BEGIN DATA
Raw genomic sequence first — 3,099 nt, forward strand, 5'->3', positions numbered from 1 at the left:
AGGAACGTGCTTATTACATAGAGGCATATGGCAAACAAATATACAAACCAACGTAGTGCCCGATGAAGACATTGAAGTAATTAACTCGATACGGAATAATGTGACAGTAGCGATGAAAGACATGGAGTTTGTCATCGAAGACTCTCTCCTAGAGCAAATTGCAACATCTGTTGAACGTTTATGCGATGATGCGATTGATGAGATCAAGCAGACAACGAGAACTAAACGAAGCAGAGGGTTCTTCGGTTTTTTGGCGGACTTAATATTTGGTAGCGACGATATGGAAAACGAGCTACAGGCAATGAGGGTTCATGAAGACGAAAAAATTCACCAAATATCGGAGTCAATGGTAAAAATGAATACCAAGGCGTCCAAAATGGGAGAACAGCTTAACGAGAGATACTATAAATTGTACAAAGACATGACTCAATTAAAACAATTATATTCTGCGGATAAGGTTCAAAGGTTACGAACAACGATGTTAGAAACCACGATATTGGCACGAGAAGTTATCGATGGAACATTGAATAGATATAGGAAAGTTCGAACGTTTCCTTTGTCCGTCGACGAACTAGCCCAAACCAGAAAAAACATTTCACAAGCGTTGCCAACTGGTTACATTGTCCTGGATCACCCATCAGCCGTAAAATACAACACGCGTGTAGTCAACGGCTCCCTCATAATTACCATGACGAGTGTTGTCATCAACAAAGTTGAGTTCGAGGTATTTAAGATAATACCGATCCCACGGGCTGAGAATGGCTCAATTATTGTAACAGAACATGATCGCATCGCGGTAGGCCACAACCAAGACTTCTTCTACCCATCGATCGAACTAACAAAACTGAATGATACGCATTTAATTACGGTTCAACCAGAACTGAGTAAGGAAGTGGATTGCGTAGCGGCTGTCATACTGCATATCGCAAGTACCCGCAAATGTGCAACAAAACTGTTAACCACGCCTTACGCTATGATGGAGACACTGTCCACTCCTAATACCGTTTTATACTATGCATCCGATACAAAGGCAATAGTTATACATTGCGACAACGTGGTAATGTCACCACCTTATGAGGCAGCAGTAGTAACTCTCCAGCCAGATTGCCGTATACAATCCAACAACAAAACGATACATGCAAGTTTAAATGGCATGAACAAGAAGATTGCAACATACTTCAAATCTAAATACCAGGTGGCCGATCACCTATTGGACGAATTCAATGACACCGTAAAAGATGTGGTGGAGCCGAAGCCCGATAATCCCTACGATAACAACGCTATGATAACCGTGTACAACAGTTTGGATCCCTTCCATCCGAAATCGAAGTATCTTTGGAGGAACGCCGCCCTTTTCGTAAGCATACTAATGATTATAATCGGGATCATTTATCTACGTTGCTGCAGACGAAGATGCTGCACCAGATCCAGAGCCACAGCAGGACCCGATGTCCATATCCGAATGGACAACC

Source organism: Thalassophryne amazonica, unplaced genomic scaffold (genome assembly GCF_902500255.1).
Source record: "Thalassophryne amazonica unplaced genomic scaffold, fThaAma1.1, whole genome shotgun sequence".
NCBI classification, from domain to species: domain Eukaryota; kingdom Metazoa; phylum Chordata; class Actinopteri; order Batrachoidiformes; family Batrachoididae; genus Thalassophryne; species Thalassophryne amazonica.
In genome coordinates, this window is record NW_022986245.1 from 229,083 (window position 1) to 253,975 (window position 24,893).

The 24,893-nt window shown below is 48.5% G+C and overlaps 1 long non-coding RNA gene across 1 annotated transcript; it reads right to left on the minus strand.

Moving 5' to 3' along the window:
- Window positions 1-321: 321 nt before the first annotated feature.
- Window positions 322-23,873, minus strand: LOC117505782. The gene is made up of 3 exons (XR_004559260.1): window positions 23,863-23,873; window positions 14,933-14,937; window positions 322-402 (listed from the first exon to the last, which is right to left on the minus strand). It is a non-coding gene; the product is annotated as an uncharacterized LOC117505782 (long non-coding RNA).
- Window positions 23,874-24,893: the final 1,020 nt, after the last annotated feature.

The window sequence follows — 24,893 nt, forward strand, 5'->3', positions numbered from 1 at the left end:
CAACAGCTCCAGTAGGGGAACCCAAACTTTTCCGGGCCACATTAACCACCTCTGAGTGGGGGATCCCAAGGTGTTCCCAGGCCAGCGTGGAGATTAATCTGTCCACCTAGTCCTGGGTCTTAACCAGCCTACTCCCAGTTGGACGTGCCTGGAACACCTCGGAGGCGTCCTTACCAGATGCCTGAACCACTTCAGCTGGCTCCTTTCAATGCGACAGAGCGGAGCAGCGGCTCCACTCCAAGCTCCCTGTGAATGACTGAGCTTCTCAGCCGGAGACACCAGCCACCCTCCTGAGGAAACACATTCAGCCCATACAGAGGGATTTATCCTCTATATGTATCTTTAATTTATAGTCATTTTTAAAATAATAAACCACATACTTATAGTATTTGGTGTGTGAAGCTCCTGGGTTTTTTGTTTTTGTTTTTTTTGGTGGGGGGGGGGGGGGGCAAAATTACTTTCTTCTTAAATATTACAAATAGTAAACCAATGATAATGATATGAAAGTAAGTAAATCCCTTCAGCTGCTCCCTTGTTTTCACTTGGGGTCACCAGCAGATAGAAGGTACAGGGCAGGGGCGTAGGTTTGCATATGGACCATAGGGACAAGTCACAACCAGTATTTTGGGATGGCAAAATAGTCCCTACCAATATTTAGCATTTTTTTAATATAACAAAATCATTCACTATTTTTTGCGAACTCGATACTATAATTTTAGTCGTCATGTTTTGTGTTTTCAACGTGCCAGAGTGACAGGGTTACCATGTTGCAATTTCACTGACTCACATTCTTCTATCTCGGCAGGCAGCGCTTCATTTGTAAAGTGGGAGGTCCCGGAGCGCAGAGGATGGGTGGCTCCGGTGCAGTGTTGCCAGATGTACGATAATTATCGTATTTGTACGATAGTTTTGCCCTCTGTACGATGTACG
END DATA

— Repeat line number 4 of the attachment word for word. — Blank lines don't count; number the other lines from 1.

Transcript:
Source record: "Thalassophryne amazonica unplaced genomic scaffold, fThaAma1.1, whole genome shotgun sequence".